Releasing The Guilt

Finally being able to a call, a thing! My God, what a relief! I’ve felt the crippling feeling of guilt, shame and misguided love my entire life. The kind of feelings that make you question whether you’re worth anything at all. And it all wouldn’t be possible without my mother.

My mother, an undiagnosed BPD (Borderline Personality Disorder), has wreaked havoc in my life since as long as I can remember.

How can the person whose supposed to love you and hold you and reassure you that the outside world is cruel — not the inside — hurt you so badly and so intentionally?

When the feeling of your mother’s embrace is something that you want to badly but when it happens it feels like a thousand and one lies. A constant game of bait and switch, where her only happiness comes when she’s provoking anger and proving that everyone is inherently evil.

I write this passage tonight because I’m going through therapy and need a release. Because as I learn more about this mental illness and hear stories of the countless who have suffered at the hands of a mother with BPD — I need to acknowledge my feelings.

A symptom of a child with a BPD parent is that they learn to hide how they really feel — for fear that it may upset the parent. I can’t hold it in any longer. I have to say what’s on my heart so that it can begin to heal.

I’m not sure if I love her. I can most definitely say that I didn’t learn love from her — not the true, authentic love. If anything it’s been anger and pity all mixed into one. I’m not sure if she’s ever truly loved me at all. My therapist stated that she could hate me. She said that individuals with BPD are thieves that steal love.

My hope and wish is to constantly remind myself that I will feel better one day and to rely on my inner strength, self-worth, friendships and self-love. I’ll start with releasing the guilt of being responsible for my childhood and remember all that I’m grateful for.

  1. A great education that allows me to earn an income and not be dependent on a BPD mother.
  2. The ability to love and empathize with people even if I’ve never been in their situation.
  3. The ability to think before I speak and apologize when my actions are hurtful.
  4. The ability to sing and act and dance and draw and paint.
  5. My great friendships that have lasted me 10+ years with some really amazing people who love me no matter what.
  6. A father who has always been my greatest supporter and best hug giver and advice giver.
  7. My love of people and animals and travel and chocolate.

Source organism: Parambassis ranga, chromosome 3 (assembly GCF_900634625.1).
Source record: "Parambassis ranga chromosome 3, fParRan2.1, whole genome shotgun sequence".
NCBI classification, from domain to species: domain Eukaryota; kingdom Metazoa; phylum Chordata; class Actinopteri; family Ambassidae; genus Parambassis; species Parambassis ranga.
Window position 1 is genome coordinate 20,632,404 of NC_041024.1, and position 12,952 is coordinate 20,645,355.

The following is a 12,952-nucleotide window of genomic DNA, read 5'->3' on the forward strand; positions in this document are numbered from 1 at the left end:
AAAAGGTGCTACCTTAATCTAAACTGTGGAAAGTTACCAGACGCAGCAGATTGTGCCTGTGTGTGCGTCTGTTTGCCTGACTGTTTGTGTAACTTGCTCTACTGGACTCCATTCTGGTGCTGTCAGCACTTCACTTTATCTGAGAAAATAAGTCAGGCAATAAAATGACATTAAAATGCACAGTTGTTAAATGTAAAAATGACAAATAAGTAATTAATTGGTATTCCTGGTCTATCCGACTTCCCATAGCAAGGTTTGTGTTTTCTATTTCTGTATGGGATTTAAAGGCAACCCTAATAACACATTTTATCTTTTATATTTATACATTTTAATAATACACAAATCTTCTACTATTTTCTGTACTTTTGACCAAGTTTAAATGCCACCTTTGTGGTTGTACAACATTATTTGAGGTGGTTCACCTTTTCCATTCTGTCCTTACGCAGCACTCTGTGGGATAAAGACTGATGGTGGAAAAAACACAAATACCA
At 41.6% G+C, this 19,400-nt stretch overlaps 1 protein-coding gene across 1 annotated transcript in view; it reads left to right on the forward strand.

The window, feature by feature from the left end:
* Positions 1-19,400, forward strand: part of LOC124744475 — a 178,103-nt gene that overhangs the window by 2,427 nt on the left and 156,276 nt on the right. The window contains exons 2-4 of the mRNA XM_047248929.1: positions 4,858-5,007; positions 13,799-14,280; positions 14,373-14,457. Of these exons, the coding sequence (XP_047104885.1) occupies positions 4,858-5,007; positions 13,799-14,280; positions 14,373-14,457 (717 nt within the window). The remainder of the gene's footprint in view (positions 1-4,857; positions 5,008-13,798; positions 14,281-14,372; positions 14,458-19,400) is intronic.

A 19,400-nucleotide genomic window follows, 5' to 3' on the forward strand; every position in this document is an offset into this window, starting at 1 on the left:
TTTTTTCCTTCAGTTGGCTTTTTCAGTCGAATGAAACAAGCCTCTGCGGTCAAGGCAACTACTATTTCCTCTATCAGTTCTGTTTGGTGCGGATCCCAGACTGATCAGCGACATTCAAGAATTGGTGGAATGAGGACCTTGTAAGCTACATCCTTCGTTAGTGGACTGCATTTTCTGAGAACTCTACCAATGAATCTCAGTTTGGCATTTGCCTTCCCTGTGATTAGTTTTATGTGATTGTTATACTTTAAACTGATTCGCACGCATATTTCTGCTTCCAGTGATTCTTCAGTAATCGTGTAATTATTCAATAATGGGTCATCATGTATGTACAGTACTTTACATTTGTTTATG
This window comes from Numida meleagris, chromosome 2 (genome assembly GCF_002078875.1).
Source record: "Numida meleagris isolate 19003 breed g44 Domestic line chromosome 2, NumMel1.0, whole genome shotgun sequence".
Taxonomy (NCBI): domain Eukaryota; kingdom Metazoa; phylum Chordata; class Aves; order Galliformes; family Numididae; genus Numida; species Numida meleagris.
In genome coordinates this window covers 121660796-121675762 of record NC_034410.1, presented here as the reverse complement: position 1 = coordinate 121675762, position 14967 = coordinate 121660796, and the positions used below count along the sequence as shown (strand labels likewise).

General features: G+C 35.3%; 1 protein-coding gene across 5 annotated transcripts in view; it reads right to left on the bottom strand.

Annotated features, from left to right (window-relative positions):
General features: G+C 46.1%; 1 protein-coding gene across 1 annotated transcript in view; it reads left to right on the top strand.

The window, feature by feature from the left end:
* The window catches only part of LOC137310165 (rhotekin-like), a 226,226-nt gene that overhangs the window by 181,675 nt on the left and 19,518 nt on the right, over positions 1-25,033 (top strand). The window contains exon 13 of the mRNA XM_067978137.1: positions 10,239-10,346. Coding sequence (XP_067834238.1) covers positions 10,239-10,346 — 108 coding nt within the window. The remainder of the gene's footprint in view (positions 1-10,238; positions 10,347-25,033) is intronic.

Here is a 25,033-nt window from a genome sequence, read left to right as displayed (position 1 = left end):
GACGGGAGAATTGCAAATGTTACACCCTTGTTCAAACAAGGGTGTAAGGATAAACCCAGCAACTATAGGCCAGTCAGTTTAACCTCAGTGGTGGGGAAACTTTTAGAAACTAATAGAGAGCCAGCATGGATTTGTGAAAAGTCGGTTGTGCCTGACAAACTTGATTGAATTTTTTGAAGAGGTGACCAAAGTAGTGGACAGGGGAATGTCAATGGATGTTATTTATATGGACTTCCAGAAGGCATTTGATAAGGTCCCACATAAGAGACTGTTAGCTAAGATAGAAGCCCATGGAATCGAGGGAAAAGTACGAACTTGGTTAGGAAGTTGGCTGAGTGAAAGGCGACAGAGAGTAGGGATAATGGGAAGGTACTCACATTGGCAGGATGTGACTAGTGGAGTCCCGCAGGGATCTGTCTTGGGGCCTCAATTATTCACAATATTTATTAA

8. The love of a God who gave me the strongest test because He knows I have a purpose (still trying to find it).
  9. An able body, mind and soul that can rationalize, reason and love.
  10. An eye for design and good taste.
  11. The ability to tune out the negative and focus on the positive.
  12. My persistence and ability to plan and negotiate.
  13. The love of an extraordinary girl named Michelle — a woman that makes me feel that even the worst part of me is never as bad I see it.
  14. For all 50 states making it legal to marry. Woohoo!
  15. For Broadway, Opera, Pop Music, Indie, Festivals, Concerts, 50s Music.

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My Mother Has BPD

What a relief! To hear someone finally say that I hadn’t been crazy my entire life for thinking my mother had some type of mental illness. Yesterday, I was finally validated and assured that it wasn’t me — it was my mother.

BPD, Borderline Personality Disorder, is a mental disorder characterized by unstable moods, behavior, and relationships.

For as long as I can remember, my mother has always been inconsistent with her behavior. She was very physically abusive when I was a child as well mentally and emotionally. Although the physical abuse has subsided I still have many triggers and emotional upsets It doesn’t help that I still live with her (yikes!)

I moved back in at the age of 26 last year and have been living there a full year. I’m trying to get my life on track financially so that I can move on and do bigger and better things. My dad lives with us as well – he’s a God send. If it weren’t for my dad, I swear I’d be in an insane asylum. He’s my rock. Unfortunately, he’s also the target for many of my mother’s demands and mood swings. That’s a whole other ball of wax.

I’m hoping that by attending therapy regularly, learning more about BDP and interacting with a support group will help my feelings of deep inadequacy and emotional instability be replaced by feelings of empowerment.

Do you anyone living with BPD? If so, how do you cope?

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When No One Gets You

Ever have those moments when you’re thinking out loud to a friend or family member and they start shaking their head? Like, hello?! I was not finished explaining my thought process. You get kind of sensitive. You think, “how can what I’m saying be wrong already?”